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Turn-Offs in Novels: Jargon, Foreign Languages and Detailed Description of Very Minor Characters

I’ve fallen out with a novel I had eagerly bought. I picked it out the ways I always do. I went to one of my favorite bookstores (aka a big store with a decent, varied collection and offering comfy seating and quiet to explore), took 5-10 books whose premise (and genre) I was intrigued by and read a little. I chose the one that appealed to my current reading need: a fun, fast-paced, emotional romance novel. (While I’m also a huge fan of thrillers, I’m working on a romantic/comedy/drama  manuscript myself, it makes more sense to research the market – seeing what sells while getting the escapism I need.)

And it started fine enough. For the first 50/100 pages or so, it was unputdownable. I read it on the bus, on the escalators, before I went to bed… If I wasn’t working (or resting my eyes), I was reading it. Sure, there were some wordy descriptions, a few mentions in a foreign language and some jargon related to the characters’ work. It set the mood. It was sort of relevant. I didn’t mind.

Image via

Image via

But then the characters dropped their foreign language randomly in their sentences regularly. Some characters were from that foreign country so it made sense. Regrettably, it wasn’t one of the languages I sort of spoke. No, they went beyond your typical travel phrases or widely-known vocabulary. Then there was the jargon rain. It kept coming and coming.

Now, the book is aimed more at a female audience. The romantic storyline, a typical female character (I’ll get into the “typical” in my next post) and even the job (decoration-related) probably made the majority of female readers happy. But, you see, when it comes to interior design, I’m more like a  guy than a girl . I don’t have an extended furniture vocabulary . Sure, I love shopping and decorating myself, but I don’t want to know the name/root/history of every single thing. So the book slowed down further. I kept giving breaks and then coming back.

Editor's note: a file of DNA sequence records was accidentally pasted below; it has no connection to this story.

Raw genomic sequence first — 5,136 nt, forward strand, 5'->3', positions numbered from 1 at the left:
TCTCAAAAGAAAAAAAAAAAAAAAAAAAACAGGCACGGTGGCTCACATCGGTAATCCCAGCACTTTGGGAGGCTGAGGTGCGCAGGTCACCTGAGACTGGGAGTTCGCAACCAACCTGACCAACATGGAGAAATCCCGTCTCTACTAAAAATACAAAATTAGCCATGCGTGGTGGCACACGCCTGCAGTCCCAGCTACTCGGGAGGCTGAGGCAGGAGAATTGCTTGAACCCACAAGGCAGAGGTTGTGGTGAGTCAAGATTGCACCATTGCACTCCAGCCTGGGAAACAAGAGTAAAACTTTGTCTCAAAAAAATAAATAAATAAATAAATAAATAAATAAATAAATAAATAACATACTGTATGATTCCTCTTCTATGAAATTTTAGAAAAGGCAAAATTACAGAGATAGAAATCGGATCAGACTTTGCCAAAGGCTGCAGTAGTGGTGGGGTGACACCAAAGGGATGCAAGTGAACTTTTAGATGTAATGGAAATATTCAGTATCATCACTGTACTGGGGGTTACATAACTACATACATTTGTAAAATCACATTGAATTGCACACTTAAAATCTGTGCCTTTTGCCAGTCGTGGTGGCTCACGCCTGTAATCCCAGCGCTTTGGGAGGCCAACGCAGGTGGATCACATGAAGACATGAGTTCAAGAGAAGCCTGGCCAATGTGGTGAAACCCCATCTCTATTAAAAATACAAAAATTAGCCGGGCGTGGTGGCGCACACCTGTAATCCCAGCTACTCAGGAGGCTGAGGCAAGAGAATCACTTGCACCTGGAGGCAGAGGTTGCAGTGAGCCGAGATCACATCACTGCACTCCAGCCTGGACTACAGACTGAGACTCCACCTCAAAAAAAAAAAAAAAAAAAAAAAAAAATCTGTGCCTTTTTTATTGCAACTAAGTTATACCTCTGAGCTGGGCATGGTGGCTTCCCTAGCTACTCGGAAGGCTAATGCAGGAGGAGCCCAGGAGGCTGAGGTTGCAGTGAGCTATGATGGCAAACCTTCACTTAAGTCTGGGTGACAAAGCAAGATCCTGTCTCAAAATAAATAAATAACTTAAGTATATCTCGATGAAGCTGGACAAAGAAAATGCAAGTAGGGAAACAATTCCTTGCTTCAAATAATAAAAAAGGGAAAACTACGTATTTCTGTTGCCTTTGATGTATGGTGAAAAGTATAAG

The third turn-off was the detailed description of the more minor characters- characters we run into once or twice as the reader. Yes, I could picture them all vividly, but it took me off from the plots and subplots. Now, there are some things the book did very well. The woven storylines, the setting and the dialogue were pretty good. But I started rolling my eyes way too often, and the initial love and enthusiasm disappeared.

The good news is, the book breaks some rules with novel-writing advice. It’s good news, because it proves you can follow your heart, write your novel your own way and get it published. The bad news is, this book isn’t a debut. So the writer had some leeway. First-timers don’t usually have this luxury.

Now, the point is this post isn’t to critique one particular book (hence the absence of the the title and the name of the author), but to spark a discussion about using other languages, jargon, and the amount of details insignificant characters deserve. Basically, this author hasn’t killed her darlings but has given birth to them over and over and over again.

How do you feel about the use of them? How generous are you with these when it comes to your fiction? As for my musings on “typical“ female character, that’ll be in my next post, so please stay tuned. Until then, you can check out the problem with following advice in this post The Problem With Following Advice, and Writing Your Novel Your Way.

The Problem With Following Advice, and Writing Your Novel Your Way

novel writing

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How good are you at following advice? For me, there is no single answer to this question. It depends on where the said advice comes from (reliability), and whether or not it can match my personality traits and some very rooted habits. Meaning I won’t (and can’t) fool myself into thinking I can take the “get up early” tip of some writers, because before 9 o’clock, I’m cranky, useless, sleepy and yes, unproductive. So instead of having a staring contest with the blank sheets or screen, I get up a little later and get the most out of my awake self.

For instance, I adore John Grisham’s legal thrillers and dramas, but the fact that he got up two hours before work (as in before he headed to the law firm) while working on his first novel makes me think he is an (awesome) alien.

I’m sure you can relate. Maybe not to my sleeping habits, but to how I analyze and decide to internalize or chuck tips from successful people. I can work with “be organized”, because that’s sane advice. I might not be able to keep the tidiest house, but I will clean up the mess before I start working.

Where’s this coming from? I’ve been reading about agents and publishing since I started working on my novel, and while some of the tips make me say “Of course!”, some make me scratch my head and get a bit pessimistic. The latest collection of tips that inspired this post can be read here.

(Some of the tips I couldn’t agree more with are about “dream” starts, verbose paragraphs, laundry lists… Please refer to this post for these to make sense )

The good news is, following some viable advice, combined with a good story and hard work, can get you published. Bad news is, it might kill diversity.